The Significance of an East, West and Home Front During World War I

In: Historical Events

Submitted By jaygang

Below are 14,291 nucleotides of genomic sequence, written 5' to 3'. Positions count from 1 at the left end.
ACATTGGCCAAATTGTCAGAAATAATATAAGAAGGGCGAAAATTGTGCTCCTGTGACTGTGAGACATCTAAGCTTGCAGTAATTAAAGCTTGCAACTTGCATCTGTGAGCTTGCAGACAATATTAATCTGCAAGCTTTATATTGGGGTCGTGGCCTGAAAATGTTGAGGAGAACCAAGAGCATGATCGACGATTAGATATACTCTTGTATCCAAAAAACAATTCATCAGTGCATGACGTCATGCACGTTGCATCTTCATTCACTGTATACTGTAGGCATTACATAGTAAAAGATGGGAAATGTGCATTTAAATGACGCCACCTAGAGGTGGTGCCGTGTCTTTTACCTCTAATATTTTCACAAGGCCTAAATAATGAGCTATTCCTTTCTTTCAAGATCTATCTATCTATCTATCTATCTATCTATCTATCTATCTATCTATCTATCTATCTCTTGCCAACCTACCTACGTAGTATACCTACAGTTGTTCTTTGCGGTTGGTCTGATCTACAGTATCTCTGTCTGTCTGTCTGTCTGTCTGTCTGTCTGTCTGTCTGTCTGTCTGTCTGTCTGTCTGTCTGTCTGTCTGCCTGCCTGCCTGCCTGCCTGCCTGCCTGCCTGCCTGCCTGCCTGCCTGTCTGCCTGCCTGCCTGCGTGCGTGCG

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The Western Front was the name applied to the fighting zone, where the British, French, Belgian and later American Armies confronted Germany military powers. The Western Front of World War I opened in 1914, with the German army invading first Belgium, then gaining military control of important industrial regions in France, according to von Schlieffen proposal, which was a breathtaking plan that would defeat both of long-term enemies such as Russia and French. It was considered that Russia would be slow to mobilize it's armies, giving time for Germany to attack France so France would need to be quickly defeated, allowing Germany to pay it's attentions to the Russian forces. The tide of the advance was dramatically turned with the Battle of the Marne. Both sides then dug in along a meandering line of fortified trenches, stretching from the North Sea to the Swiss frontier with France. This line remained essentially unchanged for most of the war. Between 1915 and 1917 a series of major offensives took place along this front. However, a combination of entrenchments, machine gun nests, barbed wire, and other defenses repeatedly inflicted severe casualties on the attackers. As a result, no significant advances were made during these assaults. In an effort to break the deadlock, this front introduced new military technologies, including poison gas, tanks, and etc, but these military technologies were only after the adoption of improved tactics that some degree of mobility was restored. In spite of the generally stagnant nature of this front, this fight would prove decisive. The advance of the Allied armies in 1918 persuaded the German commanders that defeat was unavoidable, and the government was forced to sue for conditions of surrender. Therefore, the realities of trench war contrasted sharply with ringing phrases of politicians and generals justifying the unrelenting…...

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